The New York Times front page story by Ginger Thompson reports on the saga of Luis Octavio López Vega. For years, Lopez has been living underground in the U.S. He is former chief of police of Zapopan, a city of more than 1,000,000 near Guadalajara, and top aide to former Gen. Jesus Gutierrez Rebolllo (praised by ONDCP Director Barry McCaffrey for his bullet-proof integrity before he was arrested for his ties to a cartel). Lopez was a key DEA informant. As the investigation of Gutierrez commenced, Lopez realized that he was a target for execution and went underground. The U.S. helped his family escape to the U.S.
For a dozen years, top Mexican officials have been trying to get the U.S. to arrest Lopez to turn him over to them, where it is likely, the Times suggests, that he will be tortured and killed. Yet the U.S. Marshals Service raided him -- but he spotted the surveillance and fled. He has been hiding out ever since.
This extensive report confirms our worst suspicions that considerations of justice are abandoned when powerful politicians and powerful criminals feel threatened, and when the trade and political interests of the U.S. may be affected. In this account, the decisions of the U.S. Attorney General and the Secretary of State about protecting a man who was offered protection by the U.S. for his life-endangering cooperation are swayed by political considerations. When does a government betray someone it has offered to protect?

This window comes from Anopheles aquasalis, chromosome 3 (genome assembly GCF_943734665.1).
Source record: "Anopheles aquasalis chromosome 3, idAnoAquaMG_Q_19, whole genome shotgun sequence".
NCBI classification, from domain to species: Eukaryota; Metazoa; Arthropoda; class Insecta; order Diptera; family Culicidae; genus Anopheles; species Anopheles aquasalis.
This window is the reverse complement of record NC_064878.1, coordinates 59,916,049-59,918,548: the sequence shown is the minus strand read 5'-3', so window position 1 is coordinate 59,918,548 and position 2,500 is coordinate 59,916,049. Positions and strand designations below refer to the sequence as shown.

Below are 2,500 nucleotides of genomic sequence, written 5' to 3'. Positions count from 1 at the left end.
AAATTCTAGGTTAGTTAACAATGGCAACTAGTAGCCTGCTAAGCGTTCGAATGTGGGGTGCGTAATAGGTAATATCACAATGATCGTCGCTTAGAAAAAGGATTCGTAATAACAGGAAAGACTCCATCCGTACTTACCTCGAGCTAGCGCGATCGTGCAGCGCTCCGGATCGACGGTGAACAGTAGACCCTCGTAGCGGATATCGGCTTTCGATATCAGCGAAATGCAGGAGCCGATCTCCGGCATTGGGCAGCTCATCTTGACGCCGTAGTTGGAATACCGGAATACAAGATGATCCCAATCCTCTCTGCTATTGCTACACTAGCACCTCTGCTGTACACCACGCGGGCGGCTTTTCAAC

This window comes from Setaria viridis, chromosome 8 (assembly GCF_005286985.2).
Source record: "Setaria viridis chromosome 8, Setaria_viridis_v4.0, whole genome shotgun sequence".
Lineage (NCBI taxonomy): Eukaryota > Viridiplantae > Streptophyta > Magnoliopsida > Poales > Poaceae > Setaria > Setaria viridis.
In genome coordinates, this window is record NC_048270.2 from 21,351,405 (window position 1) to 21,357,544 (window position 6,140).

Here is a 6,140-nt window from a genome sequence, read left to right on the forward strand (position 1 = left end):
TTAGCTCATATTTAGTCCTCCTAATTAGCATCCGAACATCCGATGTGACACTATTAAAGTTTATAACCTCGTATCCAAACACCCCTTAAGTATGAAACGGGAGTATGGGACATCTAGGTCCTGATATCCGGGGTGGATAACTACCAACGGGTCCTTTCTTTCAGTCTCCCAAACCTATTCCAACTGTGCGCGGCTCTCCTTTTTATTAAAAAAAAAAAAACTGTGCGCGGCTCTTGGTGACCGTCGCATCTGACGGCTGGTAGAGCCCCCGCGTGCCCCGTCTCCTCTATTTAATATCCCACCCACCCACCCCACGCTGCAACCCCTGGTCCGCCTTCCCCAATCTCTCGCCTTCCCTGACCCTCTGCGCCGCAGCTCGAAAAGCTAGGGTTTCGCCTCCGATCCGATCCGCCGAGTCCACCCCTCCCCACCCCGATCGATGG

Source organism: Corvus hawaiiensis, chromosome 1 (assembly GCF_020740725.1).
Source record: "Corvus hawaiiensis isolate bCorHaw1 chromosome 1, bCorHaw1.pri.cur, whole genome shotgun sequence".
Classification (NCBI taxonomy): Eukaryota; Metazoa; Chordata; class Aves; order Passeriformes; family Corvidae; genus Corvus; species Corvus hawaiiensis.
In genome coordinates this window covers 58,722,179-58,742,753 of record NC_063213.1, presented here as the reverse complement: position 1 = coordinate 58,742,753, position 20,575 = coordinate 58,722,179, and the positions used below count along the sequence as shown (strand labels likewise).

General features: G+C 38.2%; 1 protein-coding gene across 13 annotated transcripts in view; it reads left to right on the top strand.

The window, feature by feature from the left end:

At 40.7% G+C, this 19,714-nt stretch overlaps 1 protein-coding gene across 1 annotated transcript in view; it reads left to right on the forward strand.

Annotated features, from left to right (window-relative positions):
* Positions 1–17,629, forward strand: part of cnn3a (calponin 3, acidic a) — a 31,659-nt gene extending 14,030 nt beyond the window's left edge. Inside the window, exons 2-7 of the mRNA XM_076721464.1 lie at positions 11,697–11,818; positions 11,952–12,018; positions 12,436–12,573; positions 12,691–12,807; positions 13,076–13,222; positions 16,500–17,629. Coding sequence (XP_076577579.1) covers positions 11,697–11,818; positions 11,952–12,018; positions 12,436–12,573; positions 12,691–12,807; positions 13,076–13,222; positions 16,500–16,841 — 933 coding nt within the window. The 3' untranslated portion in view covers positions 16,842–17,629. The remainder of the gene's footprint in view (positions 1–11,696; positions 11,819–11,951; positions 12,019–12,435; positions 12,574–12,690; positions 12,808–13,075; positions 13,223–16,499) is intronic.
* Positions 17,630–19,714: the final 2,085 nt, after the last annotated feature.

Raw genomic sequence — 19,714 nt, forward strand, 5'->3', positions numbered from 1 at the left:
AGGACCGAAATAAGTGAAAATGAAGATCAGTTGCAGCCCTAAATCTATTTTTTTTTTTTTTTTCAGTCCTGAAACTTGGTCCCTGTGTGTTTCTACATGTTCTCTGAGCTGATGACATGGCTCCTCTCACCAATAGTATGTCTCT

Drug enforcement is such a peculiar species of law enforcement. No matter how zealously anti-drug agents, prosecutors or officials might be, they all recognize at some level, because the drug trade is so large and perpetual, that any individual load of drugs or any individual defendant is ultimately insignificant. Considerations of national security, national economics, and national politics -- if pressing -- will always trump any investigation.
Is this a form of corruption? Or is it a necessary exercise of discretion? Is letting a cartel leader go for reasons of state legally or morally different than letting a juvenile street dealer go for reasons of compassion and retaining the human capital of a community?